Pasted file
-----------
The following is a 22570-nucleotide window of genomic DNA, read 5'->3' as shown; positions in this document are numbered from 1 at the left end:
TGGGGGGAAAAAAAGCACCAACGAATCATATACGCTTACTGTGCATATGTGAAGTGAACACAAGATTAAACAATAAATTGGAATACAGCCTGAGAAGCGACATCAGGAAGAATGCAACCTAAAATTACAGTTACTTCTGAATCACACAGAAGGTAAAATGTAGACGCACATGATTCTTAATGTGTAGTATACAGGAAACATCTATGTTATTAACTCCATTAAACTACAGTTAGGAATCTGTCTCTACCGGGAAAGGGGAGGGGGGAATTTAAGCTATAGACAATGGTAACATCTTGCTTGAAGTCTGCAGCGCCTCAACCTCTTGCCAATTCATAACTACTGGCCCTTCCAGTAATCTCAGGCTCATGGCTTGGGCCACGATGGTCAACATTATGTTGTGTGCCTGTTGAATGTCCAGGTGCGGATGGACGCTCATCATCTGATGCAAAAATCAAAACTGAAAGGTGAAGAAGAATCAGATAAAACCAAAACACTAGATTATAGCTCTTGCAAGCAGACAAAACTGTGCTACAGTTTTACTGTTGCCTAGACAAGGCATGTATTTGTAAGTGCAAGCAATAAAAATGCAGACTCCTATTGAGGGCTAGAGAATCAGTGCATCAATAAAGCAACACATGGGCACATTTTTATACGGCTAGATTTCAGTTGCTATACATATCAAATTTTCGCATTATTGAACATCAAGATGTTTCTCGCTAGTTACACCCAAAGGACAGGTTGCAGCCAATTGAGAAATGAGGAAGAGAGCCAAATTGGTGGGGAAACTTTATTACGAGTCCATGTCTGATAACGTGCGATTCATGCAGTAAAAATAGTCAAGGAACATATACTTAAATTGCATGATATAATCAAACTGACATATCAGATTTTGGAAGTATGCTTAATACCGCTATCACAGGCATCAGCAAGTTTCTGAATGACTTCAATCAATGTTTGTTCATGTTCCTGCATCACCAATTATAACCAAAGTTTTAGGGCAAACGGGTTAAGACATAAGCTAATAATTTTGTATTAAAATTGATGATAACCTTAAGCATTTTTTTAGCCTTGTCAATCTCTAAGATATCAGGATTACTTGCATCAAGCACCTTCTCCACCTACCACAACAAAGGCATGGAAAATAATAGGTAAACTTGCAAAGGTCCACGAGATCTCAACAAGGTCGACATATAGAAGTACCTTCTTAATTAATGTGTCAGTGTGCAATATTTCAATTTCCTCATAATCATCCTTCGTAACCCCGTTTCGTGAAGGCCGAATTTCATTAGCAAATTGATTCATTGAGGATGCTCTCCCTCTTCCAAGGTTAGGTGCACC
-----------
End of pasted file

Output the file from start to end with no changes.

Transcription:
The following is a 22570-nucleotide window of genomic DNA, read 5'->3' as shown; positions in this document are numbered from 1 at the left end:
TGGGGGGAAAAAAAGCACCAACGAATCATATACGCTTACTGTGCATATGTGAAGTGAACACAAGATTAAACAATAAATTGGAATACAGCCTGAGAAGCGACATCAGGAAGAATGCAACCTAAAATTACAGTTACTTCTGAATCACACAGAAGGTAAAATGTAGACGCACATGATTCTTAATGTGTAGTATACAGGAAACATCTATGTTATTAACTCCATTAAACTACAGTTAGGAATCTGTCTCTACCGGGAAAGGGGAGGGGGGAATTTAAGCTATAGACAATGGTAACATCTTGCTTGAAGTCTGCAGCGCCTCAACCTCTTGCCAATTCATAACTACTGGCCCTTCCAGTAATCTCAGGCTCATGGCTTGGGCCACGATGGTCAACATTATGTTGTGTGCCTGTTGAATGTCCAGGTGCGGATGGACGCTCATCATCTGATGCAAAAATCAAAACTGAAAGGTGAAGAAGAATCAGATAAAACCAAAACACTAGATTATAGCTCTTGCAAGCAGACAAAACTGTGCTACAGTTTTACTGTTGCCTAGACAAGGCATGTATTTGTAAGTGCAAGCAATAAAAATGCAGACTCCTATTGAGGGCTAGAGAATCAGTGCATCAATAAAGCAACACATGGGCACATTTTTATACGGCTAGATTTCAGTTGCTATACATATCAAATTTTCGCATTATTGAACATCAAGATGTTTCTCGCTAGTTACACCCAAAGGACAGGTTGCAGCCAATTGAGAAATGAGGAAGAGAGCCAAATTGGTGGGGAAACTTTATTACGAGTCCATGTCTGATAACGTGCGATTCATGCAGTAAAAATAGTCAAGGAACATATACTTAAATTGCATGATATAATCAAACTGACATATCAGATTTTGGAAGTATGCTTAATACCGCTATCACAGGCATCAGCAAGTTTCTGAATGACTTCAATCAATGTTTGTTCATGTTCCTGCATCACCAATTATAACCAAAGTTTTAGGGCAAACGGGTTAAGACATAAGCTAATAATTTTGTATTAAAATTGATGATAACCTTAAGCATTTTTTTAGCCTTGTCAATCTCTAAGATATCAGGATTACTTGCATCAAGCACCTTCTCCACCTACCACAACAAAGGCATGGAAAATAATAGGTAAACTTGCAAAGGTCCACGAGATCTCAACAAGGTCGACATATAGAAGTACCTTCTTAATTAATGTGTCAGTGTGCAATATTTCAATTTCCTCATAATCATCCTTCGTAACCCCGTTTCGTGAAGGCCGAATTTCATTAGCAAATTGATTCATTGAGGATGCTCTCCCTCTTCCAAGGTTAGGTGCACC